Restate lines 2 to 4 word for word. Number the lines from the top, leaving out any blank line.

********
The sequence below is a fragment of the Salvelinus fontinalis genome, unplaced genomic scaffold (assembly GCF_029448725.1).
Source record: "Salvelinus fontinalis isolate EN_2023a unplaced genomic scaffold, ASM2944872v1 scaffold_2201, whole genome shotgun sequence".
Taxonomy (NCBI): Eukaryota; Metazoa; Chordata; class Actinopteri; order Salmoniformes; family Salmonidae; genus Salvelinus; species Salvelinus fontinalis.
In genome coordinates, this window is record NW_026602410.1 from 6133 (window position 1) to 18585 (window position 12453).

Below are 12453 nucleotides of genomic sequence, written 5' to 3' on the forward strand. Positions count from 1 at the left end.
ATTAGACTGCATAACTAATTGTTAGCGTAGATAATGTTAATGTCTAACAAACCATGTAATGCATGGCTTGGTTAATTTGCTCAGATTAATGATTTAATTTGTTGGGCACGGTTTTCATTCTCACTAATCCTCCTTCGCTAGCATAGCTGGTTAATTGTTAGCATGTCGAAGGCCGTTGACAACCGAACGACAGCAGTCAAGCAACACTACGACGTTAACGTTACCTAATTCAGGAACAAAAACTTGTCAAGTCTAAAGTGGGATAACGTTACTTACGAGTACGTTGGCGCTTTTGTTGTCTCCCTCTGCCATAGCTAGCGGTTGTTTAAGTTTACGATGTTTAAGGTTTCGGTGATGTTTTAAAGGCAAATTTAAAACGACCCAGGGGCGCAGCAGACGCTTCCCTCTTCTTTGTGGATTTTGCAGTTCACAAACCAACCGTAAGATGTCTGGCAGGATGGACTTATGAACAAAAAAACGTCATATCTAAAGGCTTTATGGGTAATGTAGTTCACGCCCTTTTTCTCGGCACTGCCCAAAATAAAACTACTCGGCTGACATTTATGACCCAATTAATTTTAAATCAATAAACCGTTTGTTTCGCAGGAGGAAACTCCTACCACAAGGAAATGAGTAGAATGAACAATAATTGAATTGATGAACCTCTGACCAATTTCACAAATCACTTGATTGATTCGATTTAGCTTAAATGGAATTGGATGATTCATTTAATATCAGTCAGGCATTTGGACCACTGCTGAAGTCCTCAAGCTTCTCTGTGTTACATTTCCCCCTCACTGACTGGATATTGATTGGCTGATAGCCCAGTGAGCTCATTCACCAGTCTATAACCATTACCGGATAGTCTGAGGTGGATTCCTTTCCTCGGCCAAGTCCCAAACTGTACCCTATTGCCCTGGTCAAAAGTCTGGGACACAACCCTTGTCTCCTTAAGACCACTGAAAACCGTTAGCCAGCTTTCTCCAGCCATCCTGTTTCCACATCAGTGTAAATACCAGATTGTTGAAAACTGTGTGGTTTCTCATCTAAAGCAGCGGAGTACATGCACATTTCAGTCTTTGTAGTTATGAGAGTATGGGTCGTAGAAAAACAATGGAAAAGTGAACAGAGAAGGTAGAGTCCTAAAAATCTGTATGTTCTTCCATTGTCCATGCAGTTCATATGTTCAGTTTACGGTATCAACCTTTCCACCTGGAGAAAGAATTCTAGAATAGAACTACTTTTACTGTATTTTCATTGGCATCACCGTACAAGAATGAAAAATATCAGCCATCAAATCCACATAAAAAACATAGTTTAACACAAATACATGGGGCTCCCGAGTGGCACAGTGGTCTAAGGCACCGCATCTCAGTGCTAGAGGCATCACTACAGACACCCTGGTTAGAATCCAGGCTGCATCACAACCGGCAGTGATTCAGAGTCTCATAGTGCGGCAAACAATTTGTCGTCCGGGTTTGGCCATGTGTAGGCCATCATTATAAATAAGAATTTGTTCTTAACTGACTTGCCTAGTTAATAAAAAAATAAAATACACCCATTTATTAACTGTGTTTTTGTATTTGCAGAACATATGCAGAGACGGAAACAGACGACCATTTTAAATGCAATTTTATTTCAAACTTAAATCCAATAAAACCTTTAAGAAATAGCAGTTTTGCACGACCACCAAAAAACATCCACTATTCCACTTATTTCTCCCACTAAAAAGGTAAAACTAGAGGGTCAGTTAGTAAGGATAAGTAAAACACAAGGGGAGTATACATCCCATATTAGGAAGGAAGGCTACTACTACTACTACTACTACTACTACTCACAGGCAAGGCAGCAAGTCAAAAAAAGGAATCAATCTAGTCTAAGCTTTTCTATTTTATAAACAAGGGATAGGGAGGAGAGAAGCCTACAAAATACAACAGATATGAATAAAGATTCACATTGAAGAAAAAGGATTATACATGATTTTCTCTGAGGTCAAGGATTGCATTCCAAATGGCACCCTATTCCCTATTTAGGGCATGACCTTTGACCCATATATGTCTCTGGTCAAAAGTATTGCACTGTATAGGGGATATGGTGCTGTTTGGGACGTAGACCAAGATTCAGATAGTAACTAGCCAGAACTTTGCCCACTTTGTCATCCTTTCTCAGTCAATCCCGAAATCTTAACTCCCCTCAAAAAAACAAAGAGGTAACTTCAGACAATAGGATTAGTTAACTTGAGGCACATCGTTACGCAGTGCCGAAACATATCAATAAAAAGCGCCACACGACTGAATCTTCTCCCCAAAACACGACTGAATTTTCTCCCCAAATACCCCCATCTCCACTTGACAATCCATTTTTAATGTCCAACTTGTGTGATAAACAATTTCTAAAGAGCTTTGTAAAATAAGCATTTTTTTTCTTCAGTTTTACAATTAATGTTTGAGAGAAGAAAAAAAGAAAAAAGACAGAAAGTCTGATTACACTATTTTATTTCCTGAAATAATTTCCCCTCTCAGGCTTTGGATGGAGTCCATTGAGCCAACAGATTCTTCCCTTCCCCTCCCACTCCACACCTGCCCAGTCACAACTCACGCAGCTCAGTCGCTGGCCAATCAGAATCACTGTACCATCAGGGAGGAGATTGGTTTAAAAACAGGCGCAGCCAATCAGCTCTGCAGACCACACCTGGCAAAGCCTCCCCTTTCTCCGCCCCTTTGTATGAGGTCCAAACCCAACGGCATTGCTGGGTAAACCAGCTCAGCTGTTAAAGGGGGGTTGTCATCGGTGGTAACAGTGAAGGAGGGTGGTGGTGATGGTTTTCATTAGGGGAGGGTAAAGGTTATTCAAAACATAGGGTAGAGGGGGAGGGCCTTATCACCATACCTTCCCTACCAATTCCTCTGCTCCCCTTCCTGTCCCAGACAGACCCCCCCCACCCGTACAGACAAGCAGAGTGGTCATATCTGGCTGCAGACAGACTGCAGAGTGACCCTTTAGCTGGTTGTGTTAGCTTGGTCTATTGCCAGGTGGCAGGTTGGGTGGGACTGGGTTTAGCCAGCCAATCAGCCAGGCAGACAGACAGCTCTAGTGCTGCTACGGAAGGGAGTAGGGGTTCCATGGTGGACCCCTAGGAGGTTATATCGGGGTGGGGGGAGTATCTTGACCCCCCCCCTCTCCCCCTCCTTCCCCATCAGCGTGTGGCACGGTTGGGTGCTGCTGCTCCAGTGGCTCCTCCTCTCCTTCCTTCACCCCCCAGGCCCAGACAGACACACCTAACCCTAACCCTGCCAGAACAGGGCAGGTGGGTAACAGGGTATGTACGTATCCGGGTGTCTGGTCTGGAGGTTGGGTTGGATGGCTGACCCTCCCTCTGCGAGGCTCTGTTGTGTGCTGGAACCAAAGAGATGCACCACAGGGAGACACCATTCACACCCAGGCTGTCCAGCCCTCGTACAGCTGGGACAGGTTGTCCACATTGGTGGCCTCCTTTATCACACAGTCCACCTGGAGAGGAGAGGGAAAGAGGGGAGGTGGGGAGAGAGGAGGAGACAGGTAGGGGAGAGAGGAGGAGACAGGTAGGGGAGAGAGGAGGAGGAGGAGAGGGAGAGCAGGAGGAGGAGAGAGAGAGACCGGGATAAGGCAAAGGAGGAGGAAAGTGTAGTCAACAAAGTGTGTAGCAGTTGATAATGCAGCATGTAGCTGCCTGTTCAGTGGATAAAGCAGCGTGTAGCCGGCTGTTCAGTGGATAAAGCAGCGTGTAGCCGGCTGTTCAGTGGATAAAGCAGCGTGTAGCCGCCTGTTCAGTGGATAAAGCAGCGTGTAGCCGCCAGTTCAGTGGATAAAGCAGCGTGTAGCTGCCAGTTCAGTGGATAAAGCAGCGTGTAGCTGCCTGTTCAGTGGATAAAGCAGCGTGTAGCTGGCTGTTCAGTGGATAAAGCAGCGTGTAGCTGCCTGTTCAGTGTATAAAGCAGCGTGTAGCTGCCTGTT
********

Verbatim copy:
Source record: "Salvelinus fontinalis isolate EN_2023a unplaced genomic scaffold, ASM2944872v1 scaffold_2201, whole genome shotgun sequence".
Taxonomy (NCBI): Eukaryota; Metazoa; Chordata; class Actinopteri; order Salmoniformes; family Salmonidae; genus Salvelinus; species Salvelinus fontinalis.
In genome coordinates, this window is record NW_026602410.1 from 6133 (window position 1) to 18585 (window position 12453).